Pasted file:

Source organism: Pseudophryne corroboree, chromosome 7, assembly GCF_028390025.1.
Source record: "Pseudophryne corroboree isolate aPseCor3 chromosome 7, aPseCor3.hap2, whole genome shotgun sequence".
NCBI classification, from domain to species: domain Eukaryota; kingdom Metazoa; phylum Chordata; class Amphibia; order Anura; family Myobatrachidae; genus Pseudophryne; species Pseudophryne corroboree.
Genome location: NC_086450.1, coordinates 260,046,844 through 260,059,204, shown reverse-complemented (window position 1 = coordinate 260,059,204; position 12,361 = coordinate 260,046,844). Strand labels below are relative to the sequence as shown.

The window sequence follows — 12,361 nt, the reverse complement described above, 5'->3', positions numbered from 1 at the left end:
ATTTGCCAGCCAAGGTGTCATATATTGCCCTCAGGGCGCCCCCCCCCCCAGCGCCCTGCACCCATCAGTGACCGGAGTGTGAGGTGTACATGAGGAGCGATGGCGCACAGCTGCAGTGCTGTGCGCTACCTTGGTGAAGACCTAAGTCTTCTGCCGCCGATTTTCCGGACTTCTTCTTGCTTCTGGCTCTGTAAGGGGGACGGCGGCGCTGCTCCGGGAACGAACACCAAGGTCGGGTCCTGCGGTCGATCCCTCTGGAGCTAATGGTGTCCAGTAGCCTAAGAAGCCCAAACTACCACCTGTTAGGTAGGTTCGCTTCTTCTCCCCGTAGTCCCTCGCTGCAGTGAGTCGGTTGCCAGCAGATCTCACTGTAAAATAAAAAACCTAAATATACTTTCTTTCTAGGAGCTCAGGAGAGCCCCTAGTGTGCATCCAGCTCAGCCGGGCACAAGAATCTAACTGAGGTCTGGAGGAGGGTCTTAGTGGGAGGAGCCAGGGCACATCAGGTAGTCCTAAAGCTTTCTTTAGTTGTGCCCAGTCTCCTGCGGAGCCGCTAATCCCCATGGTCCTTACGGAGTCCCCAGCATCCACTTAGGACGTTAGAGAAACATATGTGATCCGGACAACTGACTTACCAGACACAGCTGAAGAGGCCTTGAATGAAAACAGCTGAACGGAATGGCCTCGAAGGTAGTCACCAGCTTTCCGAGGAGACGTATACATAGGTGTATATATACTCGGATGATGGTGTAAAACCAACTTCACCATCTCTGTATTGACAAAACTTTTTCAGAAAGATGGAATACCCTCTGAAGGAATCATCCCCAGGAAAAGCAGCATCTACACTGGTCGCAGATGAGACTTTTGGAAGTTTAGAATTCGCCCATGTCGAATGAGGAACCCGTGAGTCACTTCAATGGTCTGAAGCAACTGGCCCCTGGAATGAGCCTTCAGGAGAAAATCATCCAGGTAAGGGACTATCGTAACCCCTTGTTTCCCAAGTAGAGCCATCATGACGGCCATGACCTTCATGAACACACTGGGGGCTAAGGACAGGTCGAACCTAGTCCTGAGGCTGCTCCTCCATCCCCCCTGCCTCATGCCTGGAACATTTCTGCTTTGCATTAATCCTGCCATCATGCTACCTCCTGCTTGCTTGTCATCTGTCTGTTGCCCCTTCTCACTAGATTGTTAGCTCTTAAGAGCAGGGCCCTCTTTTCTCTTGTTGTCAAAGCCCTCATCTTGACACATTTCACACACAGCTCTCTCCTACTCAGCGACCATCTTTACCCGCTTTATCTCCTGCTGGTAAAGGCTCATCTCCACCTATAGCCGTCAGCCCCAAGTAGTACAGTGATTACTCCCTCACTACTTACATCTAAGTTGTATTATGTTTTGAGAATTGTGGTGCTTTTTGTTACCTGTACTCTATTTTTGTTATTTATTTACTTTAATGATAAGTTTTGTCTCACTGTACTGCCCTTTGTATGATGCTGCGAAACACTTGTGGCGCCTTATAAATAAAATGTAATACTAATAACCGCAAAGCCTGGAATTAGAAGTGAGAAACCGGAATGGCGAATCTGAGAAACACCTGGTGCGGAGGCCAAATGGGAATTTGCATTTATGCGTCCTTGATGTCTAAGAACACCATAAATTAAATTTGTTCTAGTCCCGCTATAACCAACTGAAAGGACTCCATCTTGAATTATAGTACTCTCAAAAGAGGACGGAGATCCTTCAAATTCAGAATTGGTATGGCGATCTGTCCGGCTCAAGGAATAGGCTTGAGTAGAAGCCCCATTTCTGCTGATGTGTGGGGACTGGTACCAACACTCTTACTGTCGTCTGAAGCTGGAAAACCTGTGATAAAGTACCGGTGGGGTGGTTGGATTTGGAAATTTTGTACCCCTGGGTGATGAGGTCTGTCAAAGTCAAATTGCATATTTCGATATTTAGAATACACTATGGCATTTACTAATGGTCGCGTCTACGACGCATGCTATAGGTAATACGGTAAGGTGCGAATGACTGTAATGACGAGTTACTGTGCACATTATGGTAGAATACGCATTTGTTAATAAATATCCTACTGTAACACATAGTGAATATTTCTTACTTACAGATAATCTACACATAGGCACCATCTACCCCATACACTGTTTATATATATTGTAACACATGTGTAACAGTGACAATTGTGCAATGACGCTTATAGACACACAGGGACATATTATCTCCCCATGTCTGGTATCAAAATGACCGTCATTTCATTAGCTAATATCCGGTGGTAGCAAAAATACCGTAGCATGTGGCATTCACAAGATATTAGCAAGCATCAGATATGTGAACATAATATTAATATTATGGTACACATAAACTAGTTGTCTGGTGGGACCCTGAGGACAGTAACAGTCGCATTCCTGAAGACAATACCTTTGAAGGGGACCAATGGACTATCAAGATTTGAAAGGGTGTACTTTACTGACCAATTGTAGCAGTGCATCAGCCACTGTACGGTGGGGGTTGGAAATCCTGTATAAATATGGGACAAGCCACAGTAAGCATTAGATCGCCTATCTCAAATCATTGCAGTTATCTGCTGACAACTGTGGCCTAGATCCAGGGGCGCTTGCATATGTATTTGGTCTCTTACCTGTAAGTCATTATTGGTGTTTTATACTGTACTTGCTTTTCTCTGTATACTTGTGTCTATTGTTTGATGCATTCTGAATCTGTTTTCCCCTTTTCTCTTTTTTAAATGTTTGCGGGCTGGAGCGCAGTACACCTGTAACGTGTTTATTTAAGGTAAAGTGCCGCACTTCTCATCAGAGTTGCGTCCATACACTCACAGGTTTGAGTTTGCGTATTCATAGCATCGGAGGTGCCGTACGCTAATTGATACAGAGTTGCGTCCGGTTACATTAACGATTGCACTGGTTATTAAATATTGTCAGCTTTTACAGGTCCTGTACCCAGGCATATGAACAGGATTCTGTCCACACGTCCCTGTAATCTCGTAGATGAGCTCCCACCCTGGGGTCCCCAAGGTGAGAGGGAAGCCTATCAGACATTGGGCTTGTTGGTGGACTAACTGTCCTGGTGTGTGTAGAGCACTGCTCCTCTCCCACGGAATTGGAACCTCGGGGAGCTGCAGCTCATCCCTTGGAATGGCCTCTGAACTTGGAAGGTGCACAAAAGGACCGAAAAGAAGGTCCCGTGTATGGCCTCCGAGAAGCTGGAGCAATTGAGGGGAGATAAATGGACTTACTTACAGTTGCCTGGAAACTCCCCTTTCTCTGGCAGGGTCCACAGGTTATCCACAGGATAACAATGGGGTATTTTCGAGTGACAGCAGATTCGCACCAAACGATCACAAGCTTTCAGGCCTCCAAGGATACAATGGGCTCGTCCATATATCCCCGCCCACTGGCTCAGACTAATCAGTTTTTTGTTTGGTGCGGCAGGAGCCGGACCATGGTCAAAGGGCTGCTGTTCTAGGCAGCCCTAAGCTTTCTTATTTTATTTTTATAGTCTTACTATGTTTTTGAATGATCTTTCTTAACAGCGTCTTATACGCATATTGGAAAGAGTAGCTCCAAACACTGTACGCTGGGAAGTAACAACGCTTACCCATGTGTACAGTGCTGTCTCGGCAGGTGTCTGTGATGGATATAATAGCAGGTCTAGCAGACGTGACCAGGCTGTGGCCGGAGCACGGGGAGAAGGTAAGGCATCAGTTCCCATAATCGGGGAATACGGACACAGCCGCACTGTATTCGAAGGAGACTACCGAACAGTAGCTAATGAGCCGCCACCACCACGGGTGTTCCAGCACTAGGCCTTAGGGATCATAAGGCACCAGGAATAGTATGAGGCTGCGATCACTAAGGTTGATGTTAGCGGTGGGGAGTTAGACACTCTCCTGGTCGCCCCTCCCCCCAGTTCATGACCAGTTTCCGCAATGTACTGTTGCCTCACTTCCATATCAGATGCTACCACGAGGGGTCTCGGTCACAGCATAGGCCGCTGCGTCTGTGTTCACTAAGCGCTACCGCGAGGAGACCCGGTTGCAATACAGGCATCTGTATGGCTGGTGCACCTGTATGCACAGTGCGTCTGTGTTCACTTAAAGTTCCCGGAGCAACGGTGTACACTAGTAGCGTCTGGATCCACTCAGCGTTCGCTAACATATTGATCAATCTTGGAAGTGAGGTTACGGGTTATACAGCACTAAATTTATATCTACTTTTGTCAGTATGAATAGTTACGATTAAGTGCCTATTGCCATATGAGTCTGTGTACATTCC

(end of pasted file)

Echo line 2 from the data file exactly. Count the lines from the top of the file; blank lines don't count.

Source record: "Pseudophryne corroboree isolate aPseCor3 chromosome 7, aPseCor3.hap2, whole genome shotgun sequence".